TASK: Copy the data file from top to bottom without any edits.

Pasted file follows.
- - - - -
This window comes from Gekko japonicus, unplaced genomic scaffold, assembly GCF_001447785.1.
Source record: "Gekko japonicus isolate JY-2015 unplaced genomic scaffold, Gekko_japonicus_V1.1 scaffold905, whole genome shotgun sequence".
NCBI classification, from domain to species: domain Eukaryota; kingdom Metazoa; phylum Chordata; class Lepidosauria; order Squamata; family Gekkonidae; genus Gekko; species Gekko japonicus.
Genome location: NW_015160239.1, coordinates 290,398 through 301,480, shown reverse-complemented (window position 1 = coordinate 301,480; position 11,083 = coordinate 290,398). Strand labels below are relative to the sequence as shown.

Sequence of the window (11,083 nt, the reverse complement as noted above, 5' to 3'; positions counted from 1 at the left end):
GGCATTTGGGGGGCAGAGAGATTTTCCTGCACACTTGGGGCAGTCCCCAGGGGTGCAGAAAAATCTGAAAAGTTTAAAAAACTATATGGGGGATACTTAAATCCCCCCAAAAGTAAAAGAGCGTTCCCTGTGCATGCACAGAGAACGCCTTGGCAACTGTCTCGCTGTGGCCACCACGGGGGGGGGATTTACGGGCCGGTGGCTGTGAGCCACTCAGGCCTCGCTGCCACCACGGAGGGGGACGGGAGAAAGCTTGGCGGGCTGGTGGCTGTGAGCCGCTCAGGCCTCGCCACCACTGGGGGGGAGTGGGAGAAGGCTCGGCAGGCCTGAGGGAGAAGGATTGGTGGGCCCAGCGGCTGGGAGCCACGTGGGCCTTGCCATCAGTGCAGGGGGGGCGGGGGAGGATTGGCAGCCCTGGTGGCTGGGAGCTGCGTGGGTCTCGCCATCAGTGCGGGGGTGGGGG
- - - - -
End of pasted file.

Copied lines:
This window comes from Gekko japonicus, unplaced genomic scaffold, assembly GCF_001447785.1.
Source record: "Gekko japonicus isolate JY-2015 unplaced genomic scaffold, Gekko_japonicus_V1.1 scaffold905, whole genome shotgun sequence".
NCBI classification, from domain to species: domain Eukaryota; kingdom Metazoa; phylum Chordata; class Lepidosauria; order Squamata; family Gekkonidae; genus Gekko; species Gekko japonicus.
Genome location: NW_015160239.1, coordinates 290,398 through 301,480, shown reverse-complemented (window position 1 = coordinate 301,480; position 11,083 = coordinate 290,398). Strand labels below are relative to the sequence as shown.

Sequence of the window (11,083 nt, the reverse complement as noted above, 5' to 3'; positions counted from 1 at the left end):
GGCATTTGGGGGGCAGAGAGATTTTCCTGCACACTTGGGGCAGTCCCCAGGGGTGCAGAAAAATCTGAAAAGTTTAAAAAACTATATGGGGGATACTTAAATCCCCCCAAAAGTAAAAGAGCGTTCCCTGTGCATGCACAGAGAACGCCTTGGCAACTGTCTCGCTGTGGCCACCACGGGGGGGGGATTTACGGGCCGGTGGCTGTGAGCCACTCAGGCCTCGCTGCCACCACGGAGGGGGACGGGAGAAAGCTTGGCGGGCTGGTGGCTGTGAGCCGCTCAGGCCTCGCCACCACTGGGGGGGAGTGGGAGAAGGCTCGGCAGGCCTGAGGGAGAAGGATTGGTGGGCCCAGCGGCTGGGAGCCACGTGGGCCTTGCCATCAGTGCAGGGGGGGCGGGGGAGGATTGGCAGCCCTGGTGGCTGGGAGCTGCGTGGGTCTCGCCATCAGTGCGGGGGTGGGGG